After a rebel base on Hoth is attacked by the Empire and must be evacuated, Luke (Mark Hamill) travels to Dagobah to seek Jedi training from an old friend of Ben’s. Meanwhile, Han (Harrison Ford) and Leia (Carrie Fisher) struggle with their feelings for each other as they evade the capture of the Empire and a bounty hunter, who is after the prize on Han’s head.
Right from the beginning it’s fantastic, dropping you right into the action, with the scenes on Hoth action packed, full of humour and tension, but never skimping on the character development. Because throughout all the action, Empire is a character-driven story, with our characters splitting up for the first time.
Luke’s journey in Dagobah is beautiful; the foggy swamps and lush greenery reinforce the spiritual power of the Force, and as Luke struggles with the idea of the Dark Side for the first time and learns more about his father and Darth Vader, we see a more battle-worn Luke, less naive and more worldly than the Luke of A New Hope. And then, of course, there’s his master Yoda; chaotic good in pint-sized form, the series’ arguably most iconic character makes his unforgettable debut here, teaching Luke to question the nature of good and evil in his own, grammar-defying way.
Han and Leia’s trip to Cloud City may not be quite so iconic, but their romance is, and Fisher and Ford’s chemistry (likely bolstered by their secret affair that Fisher recently went public with) is sweet and intense, particularly in light of the dramatic cliffhanger that the film ends on. The Empire Strikes Back is by far the most dramatic of the original films, with Han’s suave, double-crossing frenemy in the form of the brilliant Billy Dee Williams, the in-depth discussion of what it means to be good, and the biggest reveal in the history of cinema: “No, I am your father.” This tense, climactic scene is the pivotal moment of the entire franchise, the one that changed the future of storytelling, and even today it carries this weight with an unassuming grace: the most important reaction is Luke’s, in the moment.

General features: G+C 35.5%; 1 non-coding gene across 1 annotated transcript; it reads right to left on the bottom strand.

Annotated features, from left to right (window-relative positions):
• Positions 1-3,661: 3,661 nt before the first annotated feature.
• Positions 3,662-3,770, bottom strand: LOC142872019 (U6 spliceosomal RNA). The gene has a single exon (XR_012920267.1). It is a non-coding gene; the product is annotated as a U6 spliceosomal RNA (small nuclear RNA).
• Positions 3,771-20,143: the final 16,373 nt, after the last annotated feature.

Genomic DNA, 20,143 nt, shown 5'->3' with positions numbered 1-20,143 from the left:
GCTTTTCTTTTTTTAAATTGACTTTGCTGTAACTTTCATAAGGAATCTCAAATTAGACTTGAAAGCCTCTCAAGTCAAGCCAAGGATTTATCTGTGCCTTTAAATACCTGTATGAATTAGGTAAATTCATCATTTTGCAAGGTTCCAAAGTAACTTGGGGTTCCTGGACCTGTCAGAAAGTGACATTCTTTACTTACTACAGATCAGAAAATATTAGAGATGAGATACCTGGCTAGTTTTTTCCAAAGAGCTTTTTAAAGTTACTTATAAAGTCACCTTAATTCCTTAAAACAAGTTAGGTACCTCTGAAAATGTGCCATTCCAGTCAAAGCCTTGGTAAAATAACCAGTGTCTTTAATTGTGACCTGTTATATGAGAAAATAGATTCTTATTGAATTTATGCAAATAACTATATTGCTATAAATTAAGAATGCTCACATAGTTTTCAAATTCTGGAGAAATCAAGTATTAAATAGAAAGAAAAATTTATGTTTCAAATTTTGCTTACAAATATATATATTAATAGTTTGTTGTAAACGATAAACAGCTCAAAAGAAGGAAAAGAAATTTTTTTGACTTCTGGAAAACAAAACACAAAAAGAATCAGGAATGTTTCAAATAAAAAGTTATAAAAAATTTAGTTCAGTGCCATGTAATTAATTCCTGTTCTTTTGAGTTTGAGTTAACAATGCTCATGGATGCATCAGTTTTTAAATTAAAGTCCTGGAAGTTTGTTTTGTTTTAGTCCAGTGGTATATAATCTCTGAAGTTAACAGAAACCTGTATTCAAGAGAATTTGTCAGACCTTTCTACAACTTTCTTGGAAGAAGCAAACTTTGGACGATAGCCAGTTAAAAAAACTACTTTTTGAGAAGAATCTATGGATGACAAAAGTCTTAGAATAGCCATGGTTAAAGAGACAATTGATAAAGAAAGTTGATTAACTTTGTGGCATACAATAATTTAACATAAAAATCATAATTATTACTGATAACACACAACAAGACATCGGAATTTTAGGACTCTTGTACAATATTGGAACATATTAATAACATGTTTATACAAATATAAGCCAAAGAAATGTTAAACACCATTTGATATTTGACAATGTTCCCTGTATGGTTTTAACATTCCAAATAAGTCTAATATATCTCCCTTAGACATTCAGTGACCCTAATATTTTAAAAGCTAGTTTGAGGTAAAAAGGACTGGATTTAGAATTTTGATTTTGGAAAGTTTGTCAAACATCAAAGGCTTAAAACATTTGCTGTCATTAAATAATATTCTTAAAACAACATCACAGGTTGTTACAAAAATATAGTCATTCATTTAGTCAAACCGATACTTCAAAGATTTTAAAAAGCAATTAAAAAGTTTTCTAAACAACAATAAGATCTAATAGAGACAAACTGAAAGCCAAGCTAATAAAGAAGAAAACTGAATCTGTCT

But for all the drama, the film never loses its sense of action and fun; scenes aren’t bogged down by exposition, but are lifted up by Han’s quips, Leia’s insults and C3PO’s manic depressive one-liners. The starship chases are spectacular, as is Luke’s lightsaber fight with Darth Vader, and Han even manages to look cool as he’s about to be frozen in carbonite, scared yet effortless.
Truth is, you could try and criticise the Empire Strikes Back all you want, but that doesn’t change the fact that it’s a great film. It mastered the great sequel conundrum that plagues Hollywood blockbusters today: it was bigger, and better, and still manages to have an intimate feel to it, focusing on the character drama, and not just setting characters up for situations. Of course, great movies are still being made today, but when it comes to big blockbusters, they don’t make them like they used to.
Photos taken from IMDB.com: